Characterizing the Impact of Ionospheric Wave Structures on Coordinate Registration.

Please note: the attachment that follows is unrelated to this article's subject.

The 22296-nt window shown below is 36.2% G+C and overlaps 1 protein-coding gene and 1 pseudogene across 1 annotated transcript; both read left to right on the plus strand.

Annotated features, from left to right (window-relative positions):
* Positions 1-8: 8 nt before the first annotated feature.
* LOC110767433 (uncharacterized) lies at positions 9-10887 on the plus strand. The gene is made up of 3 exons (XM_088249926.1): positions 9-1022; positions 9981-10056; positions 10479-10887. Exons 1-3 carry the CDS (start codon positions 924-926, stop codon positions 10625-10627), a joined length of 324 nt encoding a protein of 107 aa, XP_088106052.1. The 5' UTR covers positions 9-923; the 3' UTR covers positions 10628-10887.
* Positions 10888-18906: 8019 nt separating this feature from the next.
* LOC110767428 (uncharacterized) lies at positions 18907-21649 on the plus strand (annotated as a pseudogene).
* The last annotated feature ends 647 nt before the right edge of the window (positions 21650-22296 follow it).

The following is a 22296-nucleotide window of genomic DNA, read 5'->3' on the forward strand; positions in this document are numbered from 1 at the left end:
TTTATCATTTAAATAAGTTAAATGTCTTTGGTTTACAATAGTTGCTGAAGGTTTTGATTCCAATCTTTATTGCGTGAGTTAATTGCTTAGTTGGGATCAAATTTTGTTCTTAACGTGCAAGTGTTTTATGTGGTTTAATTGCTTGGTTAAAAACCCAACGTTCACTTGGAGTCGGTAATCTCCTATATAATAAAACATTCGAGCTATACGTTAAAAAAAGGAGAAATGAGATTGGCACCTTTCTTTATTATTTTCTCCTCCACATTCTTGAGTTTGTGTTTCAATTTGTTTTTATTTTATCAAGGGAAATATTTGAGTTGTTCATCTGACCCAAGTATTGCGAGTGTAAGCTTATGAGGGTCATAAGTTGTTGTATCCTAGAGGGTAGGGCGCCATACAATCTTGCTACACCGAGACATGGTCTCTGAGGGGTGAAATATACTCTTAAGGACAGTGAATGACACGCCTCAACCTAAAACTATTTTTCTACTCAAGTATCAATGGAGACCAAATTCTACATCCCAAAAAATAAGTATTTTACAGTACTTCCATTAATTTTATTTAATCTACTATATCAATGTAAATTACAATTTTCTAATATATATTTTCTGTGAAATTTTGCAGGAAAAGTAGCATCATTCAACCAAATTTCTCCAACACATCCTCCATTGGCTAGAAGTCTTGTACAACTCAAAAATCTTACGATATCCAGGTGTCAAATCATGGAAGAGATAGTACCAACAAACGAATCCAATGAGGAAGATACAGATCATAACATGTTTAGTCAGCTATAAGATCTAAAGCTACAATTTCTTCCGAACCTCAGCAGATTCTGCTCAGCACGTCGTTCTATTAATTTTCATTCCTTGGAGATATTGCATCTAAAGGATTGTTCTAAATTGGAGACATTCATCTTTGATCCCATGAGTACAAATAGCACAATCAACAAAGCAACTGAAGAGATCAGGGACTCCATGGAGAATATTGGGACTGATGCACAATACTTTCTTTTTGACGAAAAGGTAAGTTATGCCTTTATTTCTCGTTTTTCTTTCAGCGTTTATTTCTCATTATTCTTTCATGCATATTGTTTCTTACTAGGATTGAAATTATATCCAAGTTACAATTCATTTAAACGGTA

ABSTRACT: The DoD requires accurate real-time knowledge of ionospheric variability in order to reduce one of the biggest error sources inherent in the use of critical systems such as Over the Horizon Radar (OTHR). OTHR is particularly susceptible to traveling ionospheric disturbances (TID"s) which are underspecified by current methods. Consequently, OTHR target location errors can reach 10s-100 km. The objective of this work is to test the feasibility of a real-time system which will assimilate novel ionospheric measurements capable of fully capturing TID properties in the OTHR signal reflection region, specify fully the perturbed ionosphere and how it modifies OTHR signal propagation, and use that information to improve OTHR coordinate registration. To address this objective we propose to: i) Survey state of the art TID observations and generation mechanisms ii) Establish what OTHR outputs are desired from simulations iii) Demonstrate ingestion of various ionospheric specification models into Raytracing software iv) Use TIDDBIT to specify TID"s as realistic perturbations to ionospheric models v) Demonstrate ability to raytrace HF radio signals through TID perturbed ionospheric model vi) Explore OTHR inversion to obtain TID parameters BENEFIT: At the end of Phase-I, we will deliver a full prototype software system to simulate the effects of TIDs on OTHR signals that could be used to improve coordinate registration (CR). We will have demonstrated the viability of assimilating TIDDBIT and other ionospheric measurements, and shown how the resulting ionospheric specification can be used with raytracing codes to predict how OTHR signals are modified by TID"s. Finally, we will have studied how OTHR itself might be used in such assimilations and the improvements to OTHR CR. The main benefit of this work is the improvement of OTH CR through realistic specification of HF propagation in a perturbed ionosphere. This capability will lead to reductions in OTHR target position and velocity errors. The work complements ASTRA"s existing commercial development of TIDDBIT receivers and expertise in the analysis of TID"s as well as ionospheric modeling, data-analysis, and assimilation methods. The availability of already deployed TIDDBIT systems and their TID databases leads to the added benefit that no hardware development or deployment is required for the success of this Phase-I project. The resulting TID assimilation software can be applied to both commercial and DoD operations.
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